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    E. H. Cushing [editor]. The New Texas Primary Reader. Houston: E. H. Cushing, 1863. First edition. 12mo. 96pp. Original blue paper-covered boards. Covers are chipped and stained. Spine is missing, but binding is still intact (though front cover is tenuously attached). Dampstain to inside front cover, lightly affecting first few pages. Minor toning and foxing to pages; pages 58-62 are missing top corner. Housed in a custom leather, gilt-stamped box, an inner slipcase and protective chemise, with ribbon pulls. Overall, good condition.

    This volume in the "New Texas Series," for the use of primary schools in Texas, was edited and published by E[dward]. H[opkins]. Cushing (1829-1879), editor and publisher of the Houston Telegraph. When hostilities made dealings with Northern publishers impossible, Cushing, a former teacher, printed some of the only textbooks available during the Civil War, but as Raines notes, this edition was short-lived as "[t]he surrender of Kirby Smith nipped in the root this enterprise of Confederate School Books, and the discarded McGuffey, Davies, and Webster came again into use."

    From the "Advertisement" at the front of the book, Cushing writes. "Since the separation of the Confederate States from the United States and the consequent cessation of intercourse, our people have felt the want of many things for which they were accustomed to depend on the Northern cities. Perhaps no want has been more seriously felt than that of school books."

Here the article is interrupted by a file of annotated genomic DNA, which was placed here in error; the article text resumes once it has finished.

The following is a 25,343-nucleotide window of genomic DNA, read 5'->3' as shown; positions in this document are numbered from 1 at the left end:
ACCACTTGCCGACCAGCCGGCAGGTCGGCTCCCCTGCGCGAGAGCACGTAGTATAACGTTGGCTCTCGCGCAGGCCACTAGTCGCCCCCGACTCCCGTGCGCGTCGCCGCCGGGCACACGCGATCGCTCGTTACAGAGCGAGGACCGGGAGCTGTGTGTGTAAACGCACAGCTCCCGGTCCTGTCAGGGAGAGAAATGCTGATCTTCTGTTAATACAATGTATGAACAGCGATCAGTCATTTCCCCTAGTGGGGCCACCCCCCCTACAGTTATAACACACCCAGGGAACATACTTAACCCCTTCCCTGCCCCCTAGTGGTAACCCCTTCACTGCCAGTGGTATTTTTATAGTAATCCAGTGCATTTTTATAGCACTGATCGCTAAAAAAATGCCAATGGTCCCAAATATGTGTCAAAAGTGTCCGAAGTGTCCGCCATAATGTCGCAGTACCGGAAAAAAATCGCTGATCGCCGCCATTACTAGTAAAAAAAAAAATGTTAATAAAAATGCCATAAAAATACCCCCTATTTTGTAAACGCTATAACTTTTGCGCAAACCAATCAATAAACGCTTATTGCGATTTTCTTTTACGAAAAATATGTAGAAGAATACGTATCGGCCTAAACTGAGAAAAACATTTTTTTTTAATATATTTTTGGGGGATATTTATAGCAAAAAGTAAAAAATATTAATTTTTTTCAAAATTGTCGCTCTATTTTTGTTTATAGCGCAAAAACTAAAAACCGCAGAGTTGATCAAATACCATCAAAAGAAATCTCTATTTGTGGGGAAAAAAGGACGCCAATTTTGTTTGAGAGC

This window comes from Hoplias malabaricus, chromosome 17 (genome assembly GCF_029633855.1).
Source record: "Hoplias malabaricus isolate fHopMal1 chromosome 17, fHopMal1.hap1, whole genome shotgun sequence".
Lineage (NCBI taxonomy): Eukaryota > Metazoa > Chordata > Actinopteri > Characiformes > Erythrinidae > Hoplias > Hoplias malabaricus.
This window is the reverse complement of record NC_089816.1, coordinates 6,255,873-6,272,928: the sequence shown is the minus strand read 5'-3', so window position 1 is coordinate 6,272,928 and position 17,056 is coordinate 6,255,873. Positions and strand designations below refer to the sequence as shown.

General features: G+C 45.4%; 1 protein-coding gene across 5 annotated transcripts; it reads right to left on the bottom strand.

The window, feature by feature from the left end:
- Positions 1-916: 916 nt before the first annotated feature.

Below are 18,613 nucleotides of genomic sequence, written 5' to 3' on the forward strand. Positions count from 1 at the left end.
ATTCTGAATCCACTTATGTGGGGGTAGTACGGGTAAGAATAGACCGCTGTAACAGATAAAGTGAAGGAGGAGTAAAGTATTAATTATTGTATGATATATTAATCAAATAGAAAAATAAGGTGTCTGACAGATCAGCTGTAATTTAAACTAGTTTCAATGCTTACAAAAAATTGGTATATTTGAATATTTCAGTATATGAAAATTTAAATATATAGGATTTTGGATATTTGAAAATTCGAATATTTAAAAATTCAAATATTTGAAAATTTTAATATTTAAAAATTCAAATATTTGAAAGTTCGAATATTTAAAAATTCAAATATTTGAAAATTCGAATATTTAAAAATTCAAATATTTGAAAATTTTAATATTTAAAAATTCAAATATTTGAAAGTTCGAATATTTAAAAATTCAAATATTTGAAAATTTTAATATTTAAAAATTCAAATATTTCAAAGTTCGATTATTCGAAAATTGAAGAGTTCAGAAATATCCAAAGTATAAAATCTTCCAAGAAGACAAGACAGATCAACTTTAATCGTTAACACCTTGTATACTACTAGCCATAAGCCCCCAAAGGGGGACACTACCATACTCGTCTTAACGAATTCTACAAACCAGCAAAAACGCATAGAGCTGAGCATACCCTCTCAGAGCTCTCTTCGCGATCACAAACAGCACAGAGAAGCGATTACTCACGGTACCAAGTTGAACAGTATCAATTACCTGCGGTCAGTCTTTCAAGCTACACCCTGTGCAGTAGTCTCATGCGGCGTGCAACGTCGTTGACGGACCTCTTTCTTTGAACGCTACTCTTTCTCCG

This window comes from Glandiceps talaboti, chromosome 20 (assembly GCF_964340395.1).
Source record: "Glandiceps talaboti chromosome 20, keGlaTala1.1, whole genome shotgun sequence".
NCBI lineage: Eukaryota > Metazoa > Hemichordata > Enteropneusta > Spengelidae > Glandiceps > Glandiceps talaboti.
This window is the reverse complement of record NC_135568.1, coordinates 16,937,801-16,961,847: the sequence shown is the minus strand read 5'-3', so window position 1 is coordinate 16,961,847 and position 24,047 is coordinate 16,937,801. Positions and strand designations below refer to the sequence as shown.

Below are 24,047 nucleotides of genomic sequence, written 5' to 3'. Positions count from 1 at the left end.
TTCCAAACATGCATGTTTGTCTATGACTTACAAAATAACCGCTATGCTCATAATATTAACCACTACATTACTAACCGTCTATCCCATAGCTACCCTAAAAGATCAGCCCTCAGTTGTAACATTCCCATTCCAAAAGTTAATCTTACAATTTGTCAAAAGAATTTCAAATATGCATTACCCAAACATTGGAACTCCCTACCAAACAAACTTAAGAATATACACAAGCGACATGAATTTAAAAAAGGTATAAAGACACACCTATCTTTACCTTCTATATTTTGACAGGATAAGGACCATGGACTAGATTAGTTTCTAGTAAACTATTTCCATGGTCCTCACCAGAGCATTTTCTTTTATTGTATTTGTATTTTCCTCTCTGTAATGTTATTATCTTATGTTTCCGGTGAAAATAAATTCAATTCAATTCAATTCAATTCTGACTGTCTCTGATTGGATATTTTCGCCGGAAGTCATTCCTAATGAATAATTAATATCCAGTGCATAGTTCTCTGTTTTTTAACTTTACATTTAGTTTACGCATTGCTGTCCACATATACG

This little book contains lessons on a variety of topics, including history, spelling, nature, etiquette and religion. It is notable for its many Texas-specific chapters, including lessons on Texas trees, rivers, birds, sugar production, towns and cities (San Antonio, Galveston, Houston, and Austin), and an interesting lesson titled "Some Hard Words To Spell" ("Guadalupe," "Refugio," "Seguin,""Bexar," etc.), complete with pronunciation guide. In his note to teachers the the beginning of the books, Cushing writes of the importance of educating Texas children on Texas matters:

    "To Teachers: The editor has attempted to prepare a book suited to the wants of schools. It is mainly a compilation, but it is particularly adapted to schools in Texas, where some years experience in teaching has led him to find no little fault with the productions of the school book machines of Cincinnati and New York. It may be thought that a single State presents too narrow a scope for an enterprise of this kind. The editor is not of that opinion. Texas is an empire of itself. It should be the aim of every parent and teacher, to cultivate a State pride in the children. Such a pride is an incentive to good actions and the sure foundation of power and influence. What can better induce this than that the books first put in the hands of children should inculcate it?"

    Laid in is a folded receipt to "Jas. Jones" dated Jan. 15, 1864, acknowledging payment of $5.00 to the Telegraph office, signed by Cushing.

    References: Raines, page 59.

    Auction Info

    Auction Dates
    June, 2008
    14th Saturday
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